A semitruck driver was suspected to be under the influence of drugs, police say, after the vehicle he was driving exited its lane on Moab’s Main Street and hit a car in a left turn lane on Saturday.
A police officer searched Donald Ray Vaughn Jr.’s vehicle and found plastic bags containing methamphetamine, heroin, suspected MDMA and several syringes, according to Moab Police Chief Jim Winder. Vaughn was arrested and taken to the Grand County Sheriff’s office jail facility.
Patients who are prescribed opioids and the clinicians who prescribe themhave more to be concerned about than steadily rising rates of opioid overdoses, according to a new study.
The research, published in February in the journal JAMA Network Open, shows that drivers who are onprescribed opioids are twice as likely to be in deadly two-vehicle accidents than those not using the drugs. As the United States struggles with an opioid epidemic , these findings could affect health care providers’ decision-making processes, the authors say.
Study author Dr. Guohua Li, a professor of epidemiology and anesthesiology and the founding director of the Center for Injury Epidemiology and Prevention at Columbia University, said he and co-author Stanford Chihuri, a staff associate in Columbia’s Department of Anesthesiology, were motivated to take on this research because “the ongoing opioid epidemic has spilled over to the nation’s roadways, with deadly consequences.”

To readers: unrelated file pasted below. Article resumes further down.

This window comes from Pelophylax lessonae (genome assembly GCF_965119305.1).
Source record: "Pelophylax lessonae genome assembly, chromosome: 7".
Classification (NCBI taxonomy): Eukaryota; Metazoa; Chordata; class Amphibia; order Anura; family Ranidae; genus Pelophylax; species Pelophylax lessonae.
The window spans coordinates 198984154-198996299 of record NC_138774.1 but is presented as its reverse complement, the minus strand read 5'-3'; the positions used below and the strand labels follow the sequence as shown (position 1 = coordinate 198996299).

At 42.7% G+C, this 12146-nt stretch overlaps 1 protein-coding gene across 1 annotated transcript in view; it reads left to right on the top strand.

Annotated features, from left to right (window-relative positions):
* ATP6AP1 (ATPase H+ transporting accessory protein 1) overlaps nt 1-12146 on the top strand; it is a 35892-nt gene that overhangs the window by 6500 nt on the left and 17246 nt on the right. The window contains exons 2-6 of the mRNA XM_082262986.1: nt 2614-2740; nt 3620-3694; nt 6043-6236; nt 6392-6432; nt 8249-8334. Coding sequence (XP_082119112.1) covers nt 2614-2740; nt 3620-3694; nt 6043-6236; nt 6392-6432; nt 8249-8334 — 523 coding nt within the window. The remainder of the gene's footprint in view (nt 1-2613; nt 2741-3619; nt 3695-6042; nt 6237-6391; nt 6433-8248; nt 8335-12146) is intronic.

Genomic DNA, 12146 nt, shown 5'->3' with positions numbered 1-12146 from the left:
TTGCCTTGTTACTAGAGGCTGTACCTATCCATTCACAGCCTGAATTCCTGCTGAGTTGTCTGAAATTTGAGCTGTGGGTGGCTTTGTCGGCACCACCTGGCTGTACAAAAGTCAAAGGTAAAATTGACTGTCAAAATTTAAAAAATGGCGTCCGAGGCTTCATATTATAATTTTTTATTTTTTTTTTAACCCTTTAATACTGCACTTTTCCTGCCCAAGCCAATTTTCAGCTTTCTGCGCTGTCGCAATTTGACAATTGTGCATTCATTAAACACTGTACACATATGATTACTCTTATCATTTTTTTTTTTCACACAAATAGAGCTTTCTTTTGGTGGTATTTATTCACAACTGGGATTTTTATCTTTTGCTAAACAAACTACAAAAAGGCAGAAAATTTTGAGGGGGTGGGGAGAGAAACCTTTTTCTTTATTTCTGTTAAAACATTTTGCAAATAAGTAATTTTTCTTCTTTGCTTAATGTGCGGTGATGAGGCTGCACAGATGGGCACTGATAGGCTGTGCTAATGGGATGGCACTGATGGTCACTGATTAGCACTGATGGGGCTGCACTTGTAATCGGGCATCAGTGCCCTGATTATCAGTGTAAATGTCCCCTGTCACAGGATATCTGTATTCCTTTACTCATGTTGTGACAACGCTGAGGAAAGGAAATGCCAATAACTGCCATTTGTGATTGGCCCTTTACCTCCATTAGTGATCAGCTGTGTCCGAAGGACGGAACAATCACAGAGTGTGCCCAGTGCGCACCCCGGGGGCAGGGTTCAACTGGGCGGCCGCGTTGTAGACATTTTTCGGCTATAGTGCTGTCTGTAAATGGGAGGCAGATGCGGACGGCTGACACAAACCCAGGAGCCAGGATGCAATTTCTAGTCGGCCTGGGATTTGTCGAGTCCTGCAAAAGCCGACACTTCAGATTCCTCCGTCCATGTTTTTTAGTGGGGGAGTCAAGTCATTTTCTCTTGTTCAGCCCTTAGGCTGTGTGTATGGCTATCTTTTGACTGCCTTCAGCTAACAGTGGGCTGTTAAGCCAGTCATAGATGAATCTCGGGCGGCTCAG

For the study, the researchers used data from the National Highway Traffic Safety Administration’s Fatality Analysis Reporting System , which contains records from throughout the United States on motor vehicle crasheswith at least one death within 30 days of the accident. This data is based on “driver-related factors,” the unsafe actions of drivers that lead to crashes. A driver with at least one driving error resulting in that fatal crash becomes known as the crash initiator.
The researchers used these driving errors to measure which drivers were at fault for crashes and used toxicology results to look for the presence of opioids.
After looking at 18,321 driver pairs who died in two-vehicle accidents between 1993 and 2016, Li and Chihuri found that 54.7% of deceased drivers who tested positive for prescribed opioids crashed because they were unable to stay in their lane. Additionally, more crash initiators overall tested positive for prescribed opioids, alcohol or both than those who were not initiators.